"Although the policy was discontinued before the Supreme Court’s ruling and the Court held the policy to be unconstitutional, all the components of the decision—majority, concurring, and dissenting opinions—point to ways in which a similar policy could be designed so as to avoid the constitutional pitfalls encountered by the policy in Ferguson (2001). The petitioners won, but their victory is likely to be short lived. Recent developments in a number of states, combined with ongoing public concern about drug abuse, especially by pregnant women, suggest that despite Ferguson’s outcome, pregnant women should not feel too secure from state intervention when receiving prenatal care. Such interventions are likely to have significant consequences for pregnant women’s legal rights, as well as for their health, their fetuses’ health, and their behavior during pregnancy."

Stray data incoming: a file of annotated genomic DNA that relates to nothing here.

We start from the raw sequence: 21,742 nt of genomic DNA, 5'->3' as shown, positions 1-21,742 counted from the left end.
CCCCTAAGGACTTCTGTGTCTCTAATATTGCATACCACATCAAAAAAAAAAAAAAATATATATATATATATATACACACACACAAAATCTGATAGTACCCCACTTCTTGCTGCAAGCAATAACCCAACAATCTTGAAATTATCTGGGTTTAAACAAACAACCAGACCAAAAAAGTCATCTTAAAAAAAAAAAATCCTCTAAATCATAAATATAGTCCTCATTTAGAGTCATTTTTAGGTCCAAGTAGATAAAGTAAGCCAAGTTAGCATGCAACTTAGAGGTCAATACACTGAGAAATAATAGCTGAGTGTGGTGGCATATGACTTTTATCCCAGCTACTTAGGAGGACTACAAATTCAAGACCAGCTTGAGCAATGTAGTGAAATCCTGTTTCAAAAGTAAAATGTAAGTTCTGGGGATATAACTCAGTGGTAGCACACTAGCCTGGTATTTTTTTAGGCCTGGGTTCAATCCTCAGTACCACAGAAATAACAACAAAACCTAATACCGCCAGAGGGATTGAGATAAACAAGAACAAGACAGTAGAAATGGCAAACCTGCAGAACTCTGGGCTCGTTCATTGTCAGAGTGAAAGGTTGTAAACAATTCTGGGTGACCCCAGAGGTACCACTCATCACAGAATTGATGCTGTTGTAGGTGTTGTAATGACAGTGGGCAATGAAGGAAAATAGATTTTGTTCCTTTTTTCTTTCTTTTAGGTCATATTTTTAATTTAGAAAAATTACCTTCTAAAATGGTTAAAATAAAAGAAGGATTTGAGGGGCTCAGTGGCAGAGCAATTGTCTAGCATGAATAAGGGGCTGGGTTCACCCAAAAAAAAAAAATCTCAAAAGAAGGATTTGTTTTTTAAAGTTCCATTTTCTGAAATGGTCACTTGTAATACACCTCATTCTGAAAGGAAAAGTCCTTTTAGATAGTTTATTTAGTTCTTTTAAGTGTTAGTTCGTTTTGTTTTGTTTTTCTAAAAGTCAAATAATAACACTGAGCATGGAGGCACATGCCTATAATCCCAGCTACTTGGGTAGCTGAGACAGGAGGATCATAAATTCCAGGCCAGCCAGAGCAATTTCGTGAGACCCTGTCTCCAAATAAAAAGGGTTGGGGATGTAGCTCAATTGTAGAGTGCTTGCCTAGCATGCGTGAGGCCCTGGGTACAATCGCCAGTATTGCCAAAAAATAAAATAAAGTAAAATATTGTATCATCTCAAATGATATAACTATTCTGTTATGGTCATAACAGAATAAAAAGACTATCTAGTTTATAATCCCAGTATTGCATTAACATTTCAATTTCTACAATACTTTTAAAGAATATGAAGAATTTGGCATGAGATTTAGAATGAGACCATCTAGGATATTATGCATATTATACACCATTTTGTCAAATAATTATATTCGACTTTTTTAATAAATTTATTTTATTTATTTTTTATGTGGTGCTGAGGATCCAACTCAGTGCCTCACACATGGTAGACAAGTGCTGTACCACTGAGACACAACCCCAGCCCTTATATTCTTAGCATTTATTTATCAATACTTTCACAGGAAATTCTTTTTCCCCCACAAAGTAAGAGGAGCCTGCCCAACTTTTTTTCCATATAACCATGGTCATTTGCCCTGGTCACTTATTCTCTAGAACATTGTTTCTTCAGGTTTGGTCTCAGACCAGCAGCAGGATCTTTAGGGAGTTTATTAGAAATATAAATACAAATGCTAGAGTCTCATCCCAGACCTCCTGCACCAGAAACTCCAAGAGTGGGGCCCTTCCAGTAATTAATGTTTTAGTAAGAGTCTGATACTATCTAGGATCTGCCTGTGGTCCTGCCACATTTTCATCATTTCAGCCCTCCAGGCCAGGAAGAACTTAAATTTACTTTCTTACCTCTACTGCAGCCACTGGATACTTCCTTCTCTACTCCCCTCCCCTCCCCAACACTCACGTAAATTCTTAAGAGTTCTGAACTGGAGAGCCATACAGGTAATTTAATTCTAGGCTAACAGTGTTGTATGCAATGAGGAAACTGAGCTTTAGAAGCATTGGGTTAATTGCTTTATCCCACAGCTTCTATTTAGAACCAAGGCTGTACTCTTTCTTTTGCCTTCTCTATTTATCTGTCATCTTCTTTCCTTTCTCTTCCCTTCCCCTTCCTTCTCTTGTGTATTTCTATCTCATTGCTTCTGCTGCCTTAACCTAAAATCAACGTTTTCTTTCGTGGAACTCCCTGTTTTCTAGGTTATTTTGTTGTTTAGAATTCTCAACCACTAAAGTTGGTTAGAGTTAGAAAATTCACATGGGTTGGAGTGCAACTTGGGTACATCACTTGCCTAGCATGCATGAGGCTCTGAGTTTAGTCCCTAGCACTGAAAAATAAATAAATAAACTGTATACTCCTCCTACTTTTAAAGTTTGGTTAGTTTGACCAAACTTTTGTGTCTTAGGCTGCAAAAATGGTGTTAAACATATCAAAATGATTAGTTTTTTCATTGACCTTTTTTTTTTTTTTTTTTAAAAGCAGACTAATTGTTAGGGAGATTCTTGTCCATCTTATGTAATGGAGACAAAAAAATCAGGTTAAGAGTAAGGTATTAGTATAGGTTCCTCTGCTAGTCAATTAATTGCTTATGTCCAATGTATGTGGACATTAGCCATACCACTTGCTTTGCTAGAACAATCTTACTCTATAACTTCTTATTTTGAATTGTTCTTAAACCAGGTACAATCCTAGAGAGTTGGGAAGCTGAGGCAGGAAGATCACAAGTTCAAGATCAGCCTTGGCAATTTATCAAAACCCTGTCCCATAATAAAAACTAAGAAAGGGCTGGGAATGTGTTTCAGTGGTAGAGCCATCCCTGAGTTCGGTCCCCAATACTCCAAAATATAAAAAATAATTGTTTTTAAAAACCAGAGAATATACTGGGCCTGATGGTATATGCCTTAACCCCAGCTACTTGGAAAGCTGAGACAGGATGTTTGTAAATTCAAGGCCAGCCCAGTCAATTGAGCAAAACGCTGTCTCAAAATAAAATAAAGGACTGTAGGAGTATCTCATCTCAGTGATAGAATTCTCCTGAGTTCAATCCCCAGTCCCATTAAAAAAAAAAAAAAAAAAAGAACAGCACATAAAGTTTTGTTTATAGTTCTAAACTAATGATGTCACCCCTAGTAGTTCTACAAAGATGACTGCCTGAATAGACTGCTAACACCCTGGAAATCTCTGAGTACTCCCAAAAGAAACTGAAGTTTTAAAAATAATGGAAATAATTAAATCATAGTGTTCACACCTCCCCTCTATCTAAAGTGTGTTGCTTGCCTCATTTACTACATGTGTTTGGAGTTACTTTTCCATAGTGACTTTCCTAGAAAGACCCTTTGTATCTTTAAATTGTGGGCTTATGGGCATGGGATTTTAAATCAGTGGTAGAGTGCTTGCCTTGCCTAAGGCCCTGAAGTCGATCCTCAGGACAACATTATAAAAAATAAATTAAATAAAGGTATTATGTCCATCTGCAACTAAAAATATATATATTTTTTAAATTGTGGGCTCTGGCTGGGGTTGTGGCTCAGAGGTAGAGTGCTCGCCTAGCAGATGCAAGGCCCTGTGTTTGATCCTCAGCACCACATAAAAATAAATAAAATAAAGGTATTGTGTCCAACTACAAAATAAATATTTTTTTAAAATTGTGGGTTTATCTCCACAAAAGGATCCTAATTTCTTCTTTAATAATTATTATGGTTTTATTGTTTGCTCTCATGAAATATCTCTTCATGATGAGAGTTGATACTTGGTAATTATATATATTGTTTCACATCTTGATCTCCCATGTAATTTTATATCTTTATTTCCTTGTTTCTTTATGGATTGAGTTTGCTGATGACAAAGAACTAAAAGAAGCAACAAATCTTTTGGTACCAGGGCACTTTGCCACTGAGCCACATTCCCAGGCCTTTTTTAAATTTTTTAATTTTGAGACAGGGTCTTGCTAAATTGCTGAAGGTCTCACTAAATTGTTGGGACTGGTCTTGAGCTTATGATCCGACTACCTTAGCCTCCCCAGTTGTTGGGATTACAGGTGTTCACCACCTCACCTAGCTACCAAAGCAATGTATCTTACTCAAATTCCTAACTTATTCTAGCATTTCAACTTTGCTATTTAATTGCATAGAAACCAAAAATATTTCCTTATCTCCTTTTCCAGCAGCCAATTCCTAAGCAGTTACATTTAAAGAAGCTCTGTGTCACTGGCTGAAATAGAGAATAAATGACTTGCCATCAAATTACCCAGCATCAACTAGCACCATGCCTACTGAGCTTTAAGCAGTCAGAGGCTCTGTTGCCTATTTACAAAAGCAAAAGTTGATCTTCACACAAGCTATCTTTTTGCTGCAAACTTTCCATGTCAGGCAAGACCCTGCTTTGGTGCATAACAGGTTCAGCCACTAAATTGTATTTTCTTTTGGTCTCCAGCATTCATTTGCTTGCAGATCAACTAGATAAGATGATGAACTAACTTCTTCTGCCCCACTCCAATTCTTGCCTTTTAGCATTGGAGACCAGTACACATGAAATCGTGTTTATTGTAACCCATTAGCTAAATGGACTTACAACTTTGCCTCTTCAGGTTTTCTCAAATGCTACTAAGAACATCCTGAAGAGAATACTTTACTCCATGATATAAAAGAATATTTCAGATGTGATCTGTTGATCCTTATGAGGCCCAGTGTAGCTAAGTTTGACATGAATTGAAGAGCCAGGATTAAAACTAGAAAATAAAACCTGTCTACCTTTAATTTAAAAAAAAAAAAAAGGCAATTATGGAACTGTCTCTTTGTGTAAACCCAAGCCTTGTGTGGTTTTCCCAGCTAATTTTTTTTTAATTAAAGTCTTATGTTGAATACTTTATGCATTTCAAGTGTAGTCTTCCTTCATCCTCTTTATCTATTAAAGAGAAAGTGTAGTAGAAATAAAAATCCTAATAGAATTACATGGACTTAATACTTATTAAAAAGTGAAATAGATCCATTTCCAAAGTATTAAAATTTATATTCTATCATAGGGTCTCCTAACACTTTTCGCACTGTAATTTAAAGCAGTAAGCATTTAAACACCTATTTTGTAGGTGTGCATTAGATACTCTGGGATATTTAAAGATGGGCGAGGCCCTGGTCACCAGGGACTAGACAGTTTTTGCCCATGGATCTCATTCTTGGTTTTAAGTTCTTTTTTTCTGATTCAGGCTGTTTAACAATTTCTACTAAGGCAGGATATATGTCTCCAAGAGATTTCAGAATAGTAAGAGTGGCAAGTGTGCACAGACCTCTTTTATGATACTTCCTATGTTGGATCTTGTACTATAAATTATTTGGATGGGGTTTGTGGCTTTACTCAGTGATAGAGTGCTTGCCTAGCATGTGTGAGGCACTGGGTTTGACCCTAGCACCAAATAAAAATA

Brian H. Bornstein, "Pregnancy, Drug Testing, and the Fourth Amendment: Legal and Behavioral Implications," Journal of Family Psychology (American Psychological Association, Inc: 2003), Vol. 17, No.2, p. 227.

48. Lab Certification Requirement

"In response to well documented quality problems in labs that were previously considered reliable, the federal government established certification programs. The U.S. Department of Health and Human Services has a program to certify laboratories.3 And the U.S. Department of Transportation has a program.4 Testing conducted by federal agencies or required by federal law must be conducted by certified labs."

Maltby, Lewis, "Latest Research Reveals New Problems with Drug Testing," National Workrights Institute (Princeton, NJ: March 2012), p. 1.

49. Effect of Workplace Drug Testing on Productivity

In a study of high tech industries, researchers found that "drug testing programs do not succeed in improving productivity. Surprisingly, companies adopting drug testing programs are found to exhibit lower levels of productivity than their counterparts that do not. The regression coefficients representing potential effects of drug testing programs on productivity are both negative and significant. Both pre-employment and random testing of workers are found to be associated with lower levels of productivity."